13a   Material they use regularly captured in picture by a student (8)
PHYSICAL:  Alternate letters (regularly) of THEY USE are inserted in (captured in) an informal word for picture, and that's all followed by A from the clue and the single letter indicating a student or learner driver 

15a   One might blow this small bit of money while going round street (5,7)
PENNY WHISTLE:  Follow a small bit of money with WHILE containing (going round) the abbreviation for street. I've used this video before, but it doesn't get old

 

18a   It's possibly blooming nice prince? (5,7)
SWEET WILLIAM:  Nice or pleasant is followed by a prince who isn't named in a clue in this puzzle

21a   Everyone easily understood signal that danger is over (3-5)
ALL-CLEAR:  A synonym of everyone with an adjective meaning "easily understood" 

22a   Insect about to bite one scoundrel (6)
CICADA:  An abbreviation for about or roughly containing (to bite) both the Roman one and a scoundrel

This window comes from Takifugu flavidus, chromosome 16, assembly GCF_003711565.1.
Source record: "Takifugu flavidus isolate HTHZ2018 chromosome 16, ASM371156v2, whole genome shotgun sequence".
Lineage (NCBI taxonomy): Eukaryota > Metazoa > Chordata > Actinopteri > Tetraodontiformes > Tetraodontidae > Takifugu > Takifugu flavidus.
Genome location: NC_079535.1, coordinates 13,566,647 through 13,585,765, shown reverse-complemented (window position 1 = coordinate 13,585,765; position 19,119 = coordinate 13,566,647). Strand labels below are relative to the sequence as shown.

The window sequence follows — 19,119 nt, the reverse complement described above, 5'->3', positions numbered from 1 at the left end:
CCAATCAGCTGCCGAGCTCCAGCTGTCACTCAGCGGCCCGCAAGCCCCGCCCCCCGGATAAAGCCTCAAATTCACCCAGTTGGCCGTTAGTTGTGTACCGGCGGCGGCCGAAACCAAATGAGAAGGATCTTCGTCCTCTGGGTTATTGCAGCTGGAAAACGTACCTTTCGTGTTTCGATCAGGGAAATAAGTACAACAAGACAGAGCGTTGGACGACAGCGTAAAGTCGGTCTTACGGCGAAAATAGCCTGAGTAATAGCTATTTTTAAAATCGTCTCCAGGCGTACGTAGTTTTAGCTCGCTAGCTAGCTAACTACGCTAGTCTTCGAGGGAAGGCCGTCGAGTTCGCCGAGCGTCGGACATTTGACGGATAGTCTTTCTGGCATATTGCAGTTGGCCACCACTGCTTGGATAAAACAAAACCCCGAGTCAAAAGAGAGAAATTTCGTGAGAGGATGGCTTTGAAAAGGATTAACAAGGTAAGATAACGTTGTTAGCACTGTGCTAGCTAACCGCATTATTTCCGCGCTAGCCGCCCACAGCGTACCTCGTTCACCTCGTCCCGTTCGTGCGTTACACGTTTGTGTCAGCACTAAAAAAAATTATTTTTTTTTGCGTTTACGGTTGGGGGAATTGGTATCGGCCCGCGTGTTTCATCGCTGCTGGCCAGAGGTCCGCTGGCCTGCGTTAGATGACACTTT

24a   Practically perfect plan (4)
IDEA:  All but the last letter (practically) of another word for perfect 

25a   Grass, I recall, not half-cut (10)
CITRONELLA:  An anagram (half-cut) of I RECALL NOT

26a   English knight draws empty conclusions (4)
ENDS:  Link together the single letter for English, the chess abbreviation for knight, and the outer letters (empty) of DRAWERS 

27a   Having no post from me, duly open letters in a different order (10)
UNEMPLOYED:  An anagram (letters in a different order) of ME DULY OPEN 

 

Down

1d    Strong old labourer finally lifted chest (6)
ROBUST:  The abbreviation for old and the final letter of LABOURER are joined and reversed (lifted, in a down clue), and that's all followed by a synonym of chest 

2d    Something on a mountain, say, that is restricting cold? A hat (6)
ICECAP:  The Latin abbreviation for "that is" containing (restricting) the single letter for cold is followed by a simple hat